Portraits of Wildflowers

Perspectives on Nature Photography

Posts Tagged ‘flowers

Olive = juniper

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On September 2nd, while walking on a streamside path along the upper reaches of Bull Creek, I stopped to photograph a butterfly that entomologists classify as Callophrys gryneus and that people call a juniper hairstreak or olive hairstreak. Although what I know about butterflies weighs less than one, it seems to me that the russet color on this individual was more saturated than average for the species.

If you’re wondering about the flowers, which I paid much less attention to than the hairstreak did because I needed to maintain my focus on the moving butterfly, they were Eupatorium serotinum, known as late boneset and late thoroughwort.

For a closer look at the butterfly, you can click on the excerpt below from a different frame to enlarge it.

© 2018 Steven Schwartzman

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Written by Steve Schwartzman

September 22, 2018 at 4:21 AM

Yellow and purple

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In the woods along the upper reaches of Bull Creek on September 2nd I found this bright and brightly lit flower head of a Silphium radula, known as roughstem rosinweed.

The daubs of contrasting color beyond the rosinweed came from a few flowers on a purple bindweed vine, Ipomoea cordatotriloba. Below is a side view of one of those flowers in its own right and in focus.

© 2018 Steven Schwartzman

Written by Steve Schwartzman

September 19, 2018 at 5:13 PM

Emerald Lake shore

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A year ago today we (and many other people) visited Emerald Lake in British Columbia’s Yoho National Park. The smoke from forest fires dulled views of the surrounding mountains, as you see above, so for some pictures of the lake I aimed closer in. As an example of that approach take the second photograph, which plays up the tall trees while still allowing the color of the lake to come through.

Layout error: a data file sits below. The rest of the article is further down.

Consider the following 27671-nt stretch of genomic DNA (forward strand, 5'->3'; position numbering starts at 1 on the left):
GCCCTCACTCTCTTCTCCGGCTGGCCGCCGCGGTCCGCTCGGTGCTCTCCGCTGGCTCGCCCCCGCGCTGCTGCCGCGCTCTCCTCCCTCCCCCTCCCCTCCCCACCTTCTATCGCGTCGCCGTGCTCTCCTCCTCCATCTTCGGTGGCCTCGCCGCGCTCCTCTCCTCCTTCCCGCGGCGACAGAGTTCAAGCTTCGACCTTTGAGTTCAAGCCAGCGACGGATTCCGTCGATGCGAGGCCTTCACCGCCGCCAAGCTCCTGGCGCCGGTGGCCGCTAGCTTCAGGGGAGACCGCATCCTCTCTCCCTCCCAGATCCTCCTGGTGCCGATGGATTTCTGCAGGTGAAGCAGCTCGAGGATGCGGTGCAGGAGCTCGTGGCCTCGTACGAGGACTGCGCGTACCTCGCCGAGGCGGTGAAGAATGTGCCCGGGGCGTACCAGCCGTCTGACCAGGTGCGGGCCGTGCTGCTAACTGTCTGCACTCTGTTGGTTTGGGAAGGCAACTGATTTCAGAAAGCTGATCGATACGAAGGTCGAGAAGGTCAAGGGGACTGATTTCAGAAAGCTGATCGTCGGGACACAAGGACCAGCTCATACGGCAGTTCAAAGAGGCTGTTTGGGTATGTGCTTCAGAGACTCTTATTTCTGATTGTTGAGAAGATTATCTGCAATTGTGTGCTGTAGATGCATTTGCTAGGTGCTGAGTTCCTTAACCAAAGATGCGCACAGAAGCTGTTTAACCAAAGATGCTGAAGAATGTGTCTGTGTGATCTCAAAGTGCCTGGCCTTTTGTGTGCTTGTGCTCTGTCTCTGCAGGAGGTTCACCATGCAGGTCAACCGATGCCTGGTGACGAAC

The low plants along the water in the photograph above are sedges. Below is a close view of one taken from the shore looking back the opposite way. In “La Belle Dame sans Merci” Keats mentioned this type of plant:

O what can ail thee, knight-at-arms,
Alone and palely loitering?
The sedge has withered from the lake,
And no birds sing.

 

And to counteract the pallor of any pale loiterers among you, here are some fireweed flowers (Chamaenerion angustifolium) that also grew close to the shore.

© 2018 Steven Schwartzman

Written by Steve Schwartzman

September 7, 2018 at 4:46 AM

Snow at the hottest time of the year

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On August 17th on the Blackland Prairie in northeast Austin I photographed some snow-on-the-prairie (Euphorbia bicolor) just a few feet from the partridge pea you saw here last time.

From a distance, many people incorrectly assume the green and white bracts are part of the flower; actually those patterned bracts are specialized leaves. Even the lobed white “collar” around the stamens isn’t part of the flower, nor are the smaller involucral glands those lobes are appended to. In spite of appearances, this flower has no petals. For a much closer look, click the icon below.

© 2018 Steven Schwartzman

Written by Steve Schwartzman

August 24, 2018 at 4:49 AM

White false indigo

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From Garden in the Woods in Framingham, Massachusetts, on June 12th, here’s white false indigo, Baptisia alba, seen in a reference photo (above) and in a more aesthetically satisfying portrait (below). Thanks to horiculturist Anna Fialkoff for identifying many of the plants I photographed there on June 12th.

Turns out I’d taken pictures of this species two years earlier in Illinois. Last year I portrayed a more-colorful species of Baptisia in Kansas.

© 2018 Steven Schwartzman

Written by Steve Schwartzman

July 29, 2018 at 4:38 AM

Small rhododendron

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At Garden in the Woods in Framingham, Massachusetts, on June 12th, I saw budding and flowering specimens of the shrub known scientifically as Rhododendron minus and in common English as small rhododendron.

All parts of the plant are poisonous, so if you encounter it in person, look but don’t taste.

© 2018 Steven Schwartzman

Written by Steve Schwartzman

July 26, 2018 at 4:44 AM

Mountain laurel

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Over here we’ve got Texas mountain laurel. At the Garden in the Woods in Framingham, Massachusetts, on June 12th I finally got to see the mountain laurel, Kalmia latifolia, I’d heard about for years. Names to the contrary, neither of the mountain laurels is in the laurel family: the Texas one is a legume, while Kalmia belongs to the Ericaceae, or heather family.

© 2018 Steven Schwartzman

Written by Steve Schwartzman

July 22, 2018 at 4:47 AM

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